What makes us yawn?



Next time you’re in a meeting, try this little experiment: Take a big yawn, cover your mouth out of courtesy and watch to see how many people follow suit. There’s a good chance you’ll set off a chain reaction of deep breaths and wide-open mouths. And before you finish reading this article, it’s likely you’ll yawn at least once. Don’t misunderstand, we aren’t intending to bore you, but just reading about yawning will make you do it, just as seeing or hearing someone else yawn makes us do it, too.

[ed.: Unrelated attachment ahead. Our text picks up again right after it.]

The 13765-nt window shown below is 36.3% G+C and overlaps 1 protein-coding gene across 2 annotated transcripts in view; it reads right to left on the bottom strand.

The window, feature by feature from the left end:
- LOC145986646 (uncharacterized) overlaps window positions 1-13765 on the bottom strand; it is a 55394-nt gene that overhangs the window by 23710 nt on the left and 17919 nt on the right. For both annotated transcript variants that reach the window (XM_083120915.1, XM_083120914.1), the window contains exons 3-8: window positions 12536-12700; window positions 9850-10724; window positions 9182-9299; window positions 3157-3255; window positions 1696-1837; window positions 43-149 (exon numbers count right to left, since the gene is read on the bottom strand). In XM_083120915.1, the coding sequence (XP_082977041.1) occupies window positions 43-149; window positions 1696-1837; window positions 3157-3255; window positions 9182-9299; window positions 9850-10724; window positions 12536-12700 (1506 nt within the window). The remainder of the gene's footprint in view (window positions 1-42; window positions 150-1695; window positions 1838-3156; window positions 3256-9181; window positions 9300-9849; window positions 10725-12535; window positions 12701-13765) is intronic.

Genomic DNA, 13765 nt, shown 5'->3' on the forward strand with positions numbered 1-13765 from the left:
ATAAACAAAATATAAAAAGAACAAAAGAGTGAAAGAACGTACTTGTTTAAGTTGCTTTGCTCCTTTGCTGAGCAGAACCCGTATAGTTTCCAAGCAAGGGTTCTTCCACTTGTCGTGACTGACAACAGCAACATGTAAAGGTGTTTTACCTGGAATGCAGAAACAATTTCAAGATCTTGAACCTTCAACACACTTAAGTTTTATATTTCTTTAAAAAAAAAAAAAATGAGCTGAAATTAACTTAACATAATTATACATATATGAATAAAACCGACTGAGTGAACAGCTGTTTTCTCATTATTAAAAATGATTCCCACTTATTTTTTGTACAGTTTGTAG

­So what’s behind this mysterious epidemic of yawning? First, let’s look at what this bodily motion is: Yawning is an involuntary action that causes us to open our mouths wide and breathe in deeply. We know it’s involuntary because we do it even before we’re born: According to Robert Provine, a developmental neuroscientist at the University of Maryland, Baltimore County, research has shown that 11-week-old fetuses yawn.

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